If it feels like you just watched an Apple keynote stuffed with product announcements, that’s because you did! Last month, Apple executives appeared in a livestreamed video presentation where they showed off new iMacs, new iPads, and some other colorful trinkets.
But this week marks the arrival of Apple’s Worldwide Developers Conference, the yearly gathering where the company shows off all of the enhancements coming to iOS, macOS, iPadOS, and all of the software that powers its devices and services. So while last month’s show was all about atoms, this week’s presentation is all about bits.
For the comprehensive rundown of what to expect from WWDC 2021, read the overview by our very own Lauren Goode. The short version is that we can bank on seeing some previews of the next versions of the software that powers iPhones, iPads, Macs, Apple Watches, and Apple TV boxes. WWDC is, by name and by nature, a developer conference, so we can also expect the presentation to get slightly more technical than the usual Apple product announcement.
One thing we’re certain of is that today’s show will be merely a preview of things to come. The software Apple will demonstrate during its presentation will be coming to devices later this year (likely September) and will be available only to developers and beta testers until then.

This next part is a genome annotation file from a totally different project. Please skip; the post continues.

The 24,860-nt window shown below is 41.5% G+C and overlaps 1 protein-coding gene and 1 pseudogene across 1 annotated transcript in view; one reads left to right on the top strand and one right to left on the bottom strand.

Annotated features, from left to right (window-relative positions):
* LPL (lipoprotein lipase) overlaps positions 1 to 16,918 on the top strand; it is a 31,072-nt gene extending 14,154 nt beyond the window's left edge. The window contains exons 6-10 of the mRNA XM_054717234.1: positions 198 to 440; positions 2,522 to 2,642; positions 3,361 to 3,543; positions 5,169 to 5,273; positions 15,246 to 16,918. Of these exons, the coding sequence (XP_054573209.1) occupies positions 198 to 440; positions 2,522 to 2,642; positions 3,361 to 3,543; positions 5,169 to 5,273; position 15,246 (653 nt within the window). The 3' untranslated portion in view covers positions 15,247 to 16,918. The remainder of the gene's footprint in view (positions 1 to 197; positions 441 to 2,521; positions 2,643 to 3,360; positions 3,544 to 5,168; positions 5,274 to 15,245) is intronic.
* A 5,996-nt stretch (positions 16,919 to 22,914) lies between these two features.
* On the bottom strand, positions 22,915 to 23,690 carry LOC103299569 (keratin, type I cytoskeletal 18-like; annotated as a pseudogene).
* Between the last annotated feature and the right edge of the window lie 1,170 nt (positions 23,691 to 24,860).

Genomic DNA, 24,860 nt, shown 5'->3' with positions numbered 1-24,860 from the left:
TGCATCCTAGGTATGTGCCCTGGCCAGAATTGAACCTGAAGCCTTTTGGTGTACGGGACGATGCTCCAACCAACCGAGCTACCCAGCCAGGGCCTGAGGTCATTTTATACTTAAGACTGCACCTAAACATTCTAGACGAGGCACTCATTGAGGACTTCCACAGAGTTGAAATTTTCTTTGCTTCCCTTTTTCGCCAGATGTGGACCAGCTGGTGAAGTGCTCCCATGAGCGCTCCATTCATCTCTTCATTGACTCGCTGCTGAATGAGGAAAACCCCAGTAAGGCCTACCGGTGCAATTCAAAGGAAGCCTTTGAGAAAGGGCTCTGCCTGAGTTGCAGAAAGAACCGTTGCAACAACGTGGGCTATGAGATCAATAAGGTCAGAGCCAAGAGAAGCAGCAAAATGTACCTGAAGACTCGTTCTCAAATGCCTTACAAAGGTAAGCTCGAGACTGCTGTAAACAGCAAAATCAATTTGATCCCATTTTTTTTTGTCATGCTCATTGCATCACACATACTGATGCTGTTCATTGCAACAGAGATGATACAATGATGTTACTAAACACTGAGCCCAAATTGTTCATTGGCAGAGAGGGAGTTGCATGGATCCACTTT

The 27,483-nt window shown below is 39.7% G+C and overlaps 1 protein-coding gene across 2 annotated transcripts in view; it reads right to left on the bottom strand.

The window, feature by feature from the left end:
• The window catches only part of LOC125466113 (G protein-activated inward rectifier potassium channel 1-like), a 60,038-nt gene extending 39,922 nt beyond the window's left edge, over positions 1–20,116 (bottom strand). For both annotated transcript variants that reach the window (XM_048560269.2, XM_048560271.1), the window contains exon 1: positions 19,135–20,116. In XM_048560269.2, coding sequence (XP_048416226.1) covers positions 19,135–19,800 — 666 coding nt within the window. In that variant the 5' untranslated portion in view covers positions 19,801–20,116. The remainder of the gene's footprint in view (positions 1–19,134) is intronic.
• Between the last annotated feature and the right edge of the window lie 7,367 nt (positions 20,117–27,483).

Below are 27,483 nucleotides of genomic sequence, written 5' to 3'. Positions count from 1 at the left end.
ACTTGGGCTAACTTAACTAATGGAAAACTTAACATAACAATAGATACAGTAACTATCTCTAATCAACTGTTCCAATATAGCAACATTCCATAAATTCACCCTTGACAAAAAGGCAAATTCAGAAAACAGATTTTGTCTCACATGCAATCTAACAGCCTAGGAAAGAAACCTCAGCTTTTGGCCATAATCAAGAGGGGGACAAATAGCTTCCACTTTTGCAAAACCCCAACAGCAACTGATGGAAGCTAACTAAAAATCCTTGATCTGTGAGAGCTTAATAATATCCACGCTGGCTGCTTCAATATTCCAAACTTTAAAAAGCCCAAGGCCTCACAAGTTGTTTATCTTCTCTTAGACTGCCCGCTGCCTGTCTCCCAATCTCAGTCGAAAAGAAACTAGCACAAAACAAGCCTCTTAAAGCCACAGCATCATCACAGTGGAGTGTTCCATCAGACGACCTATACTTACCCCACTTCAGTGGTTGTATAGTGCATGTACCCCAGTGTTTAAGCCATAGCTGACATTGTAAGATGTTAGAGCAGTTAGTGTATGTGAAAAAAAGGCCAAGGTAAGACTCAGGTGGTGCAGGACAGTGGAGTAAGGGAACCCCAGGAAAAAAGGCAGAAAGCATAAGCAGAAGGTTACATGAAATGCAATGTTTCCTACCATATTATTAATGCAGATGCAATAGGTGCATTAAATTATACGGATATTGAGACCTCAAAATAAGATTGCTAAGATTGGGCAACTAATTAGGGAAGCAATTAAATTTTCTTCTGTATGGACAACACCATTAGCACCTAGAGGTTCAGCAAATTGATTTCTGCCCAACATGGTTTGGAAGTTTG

How to Watch
Apple’s presentation will start at 1 pm Eastern, 10 am Pacific, today, Monday, June 7. You can stream it in the player at the top of this page. You can also view the stream on Apple’s website, in the Apple TV app, or on the company’s YouTube channel.
That Apple TV option is new as of last year—now that Apple has its own streaming service, it also has a dedicated video app on mobile devices, Apple TV boxes, Roku boxes, and in some smart TVs. You can open that app and find the option to stream Monday’s event whether or not you subscribe to the monthly Apple TV+ streaming service.
We’d recommend launching the stream on your television using either your YouTube app or the Apple TV app. The company’s slickly produced showcases feature lots of high-impact visuals that look good in the larger format. Besides, if you watch it on your television, that frees up your laptop for Slacking and tweeting about Craig Federighi’s hair. (The Apple vice president runs the show at WWDC and he really does have an impressive mane.)
Expect Apple’s presentation to last around 90 minutes. Once the event ends, come back to WIRED for coverage that rounds up the announcements and highlights the industry trends that Apple is both responding to and advancing with its latest software releases.
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